Past Technology – Lost Art

Topo Map CropI was at Walmart the other day to pick some stuff up and, as always, had to go by the fishing section to see if the Walmarts here in North Carolina are any better than the ones I used to frequent in Idaho. As I was looking at the Strike King KVD crankbaits and other paraphernalia I don’t need, I came across a couple pegs of topo maps – one of Shearon Harris and the other of Jordan, two lakes that are now only about 30 minutes from where I live.

As I was looking over them in the store, the thought occurred to me, “does anyone even buy these things anymore with all the electronics we have on our boats?” I bought the maps, went home and started looking at them in detail.

One good thing about technology is it makes it easier to do things. A good point is the mapping software that comes with graphs these days is loaded with waypoints and make it easy to pinpoint an exact spot you want to fish. The downside of that is it’s difficult to look at your graph when you’re in the house preparing for your trip and unless you have a 40-inch computer screen, it’s difficult to get a look at an entire lake on your computer (plus the wife probably isn’t too keen on the Sharpie marks you write on the TV either). A topo map allows you to see it all.

Then, having recently done a piece on George Kramer, I remembered seeing an article written by Don Siefert in the Fall 1976 issue of Western Bass magazine. The title of the article was “How to Read Topo Maps.” I remember first reading this article in 1976, before I even had a flasher, and it started me on my quest to understand what was below the water.

For those of you outside southern California and younger than 35, Don’s name probably doesn’t mean anything to you at all. But for those of us in our 40s who fished the area back then, Don was a genius at deep-water angling and even more so at the use of depth finders. He was on the Lowrance pro staff in the 70s, 80s and maybe even into the 90s. He could do things with a paper graph and flasher that would impress even Darrell Lowrance.

Anyway, I reread the article and the information in it holds as true today as it did way back in the 70s. Unfortunately, I don’t think anyone even prints material like this anymore – let alone pays much attention to it. When was the last time you saw an article in a magazine that showed a topo map and described how to use it to find fish? The young folks out there wanting to learn how to find and catch fish need this information.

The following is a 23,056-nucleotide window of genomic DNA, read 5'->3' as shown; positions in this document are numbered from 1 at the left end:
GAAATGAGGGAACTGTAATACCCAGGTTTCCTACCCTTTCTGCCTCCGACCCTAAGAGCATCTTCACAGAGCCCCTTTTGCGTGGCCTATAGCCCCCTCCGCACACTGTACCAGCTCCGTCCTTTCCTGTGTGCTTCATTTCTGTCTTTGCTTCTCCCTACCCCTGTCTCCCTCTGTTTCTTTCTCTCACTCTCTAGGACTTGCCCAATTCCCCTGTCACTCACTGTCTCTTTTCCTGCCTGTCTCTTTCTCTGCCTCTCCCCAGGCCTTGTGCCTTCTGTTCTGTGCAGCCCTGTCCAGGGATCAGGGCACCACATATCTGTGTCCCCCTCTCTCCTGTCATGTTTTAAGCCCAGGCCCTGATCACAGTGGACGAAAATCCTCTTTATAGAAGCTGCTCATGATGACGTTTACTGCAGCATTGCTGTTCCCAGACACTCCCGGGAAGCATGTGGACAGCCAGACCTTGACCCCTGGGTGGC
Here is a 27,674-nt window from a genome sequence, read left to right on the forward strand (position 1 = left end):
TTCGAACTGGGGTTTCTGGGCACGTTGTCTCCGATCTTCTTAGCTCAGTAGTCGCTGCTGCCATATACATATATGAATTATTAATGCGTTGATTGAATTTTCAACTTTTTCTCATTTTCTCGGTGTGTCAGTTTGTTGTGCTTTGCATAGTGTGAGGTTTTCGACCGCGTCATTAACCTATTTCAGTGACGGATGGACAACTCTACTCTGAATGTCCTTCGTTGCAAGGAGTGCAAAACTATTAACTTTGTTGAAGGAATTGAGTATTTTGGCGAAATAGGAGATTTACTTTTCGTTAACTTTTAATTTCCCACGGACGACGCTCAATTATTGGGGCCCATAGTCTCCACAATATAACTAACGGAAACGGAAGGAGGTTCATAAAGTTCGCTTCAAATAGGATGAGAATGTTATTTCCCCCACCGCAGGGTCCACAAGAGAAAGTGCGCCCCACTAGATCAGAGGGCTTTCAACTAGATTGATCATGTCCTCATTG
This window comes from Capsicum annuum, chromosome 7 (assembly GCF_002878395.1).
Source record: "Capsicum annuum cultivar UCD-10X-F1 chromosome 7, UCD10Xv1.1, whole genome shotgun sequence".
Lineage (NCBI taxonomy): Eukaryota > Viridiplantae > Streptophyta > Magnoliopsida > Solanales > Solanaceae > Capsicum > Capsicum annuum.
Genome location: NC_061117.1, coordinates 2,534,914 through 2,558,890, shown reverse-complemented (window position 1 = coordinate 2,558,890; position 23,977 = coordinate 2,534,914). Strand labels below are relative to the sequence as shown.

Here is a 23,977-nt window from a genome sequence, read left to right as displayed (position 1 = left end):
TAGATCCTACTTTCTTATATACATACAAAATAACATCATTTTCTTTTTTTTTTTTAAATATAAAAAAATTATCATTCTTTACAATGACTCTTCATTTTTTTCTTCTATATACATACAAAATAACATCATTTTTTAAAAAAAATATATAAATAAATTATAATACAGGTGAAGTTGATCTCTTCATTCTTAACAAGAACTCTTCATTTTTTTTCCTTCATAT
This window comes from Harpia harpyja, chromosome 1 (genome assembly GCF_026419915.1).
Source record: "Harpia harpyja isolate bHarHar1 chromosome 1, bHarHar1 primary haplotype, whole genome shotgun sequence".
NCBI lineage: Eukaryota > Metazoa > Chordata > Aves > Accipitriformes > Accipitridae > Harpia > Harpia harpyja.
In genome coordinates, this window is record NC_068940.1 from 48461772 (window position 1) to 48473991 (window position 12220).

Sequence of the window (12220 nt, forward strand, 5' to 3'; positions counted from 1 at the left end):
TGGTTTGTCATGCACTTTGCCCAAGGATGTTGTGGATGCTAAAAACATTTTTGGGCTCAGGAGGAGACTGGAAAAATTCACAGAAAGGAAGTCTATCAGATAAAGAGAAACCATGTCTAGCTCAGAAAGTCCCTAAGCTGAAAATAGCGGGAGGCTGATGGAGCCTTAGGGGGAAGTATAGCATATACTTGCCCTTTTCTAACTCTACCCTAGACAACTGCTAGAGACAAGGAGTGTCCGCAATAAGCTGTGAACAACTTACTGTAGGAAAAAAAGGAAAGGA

Because of that thought, I scanned the entire article and have posted it here (Retro ads included at no cost) for you to check out. Maybe I’m wrong, maybe the young crowd still uses topo maps, but the layer of dust on the two maps I bought surely seems to point in another direction.

In the meantime, I’m studying my new maps. The contain no waypoints or any stamped “fish” that would allude to good fishing spots. They’re bare and the only thing that’ll fill them in will be me – by studying the lay of the lake and experience. I’m looking forward to see if any of my “old” ideas pan out.

So, do any of you still use topo maps?

Topo Comp 1-c Topo Comp 2-b


  • Jojo Norwood

    I have a map or 2 or 3 of most every lake I’ve ever fished….like a couple of years ago when I went to Guntersville….I had a paper map that I bought the first time I ever went into the Wall-Mart in Fort Payne AL. Which was a couple of years before I ever made it to the lake. I’m old school and programed to GET a MAP BEFORE I go to a new lake. I even have some “pre-impoundment” surveys maps of Hartwell and Russell….talk about detail large scale. I just have got a GPS for the boat….it’s nice but mine is small and B/W. Nice to be able to see the whole lake on one page…it loaded my “internal-GPS”….I’m lucky I habela topo maps….that and tie’n knots was what I got from my 1 year tour of duty w/ the Boy Scouts….LOL A 2K GPS can fail but a paper map will always work unless it blows out going down the lake…spend the extra money and buy waterproof..LOL

  • cc

    I fish southern California lakes and still use topo maps all the time. We had a guy out in the Riverside area named Maurice Holybee who, besides being a fabulous worm pourer, made great topo’s. The detai blew away Mert’s and Fishing Maps. Really good stuff.

    IMHO, topo’s go a long way toward understanding structure fishing – true structure fishing.

    A quick note on Don Siefert, he did a sonar video with Don Iovino – another pretty fair deep water structure fisherman – that is still available on Iovino’s web site and through Tacklewarhouse. It’s a superb video.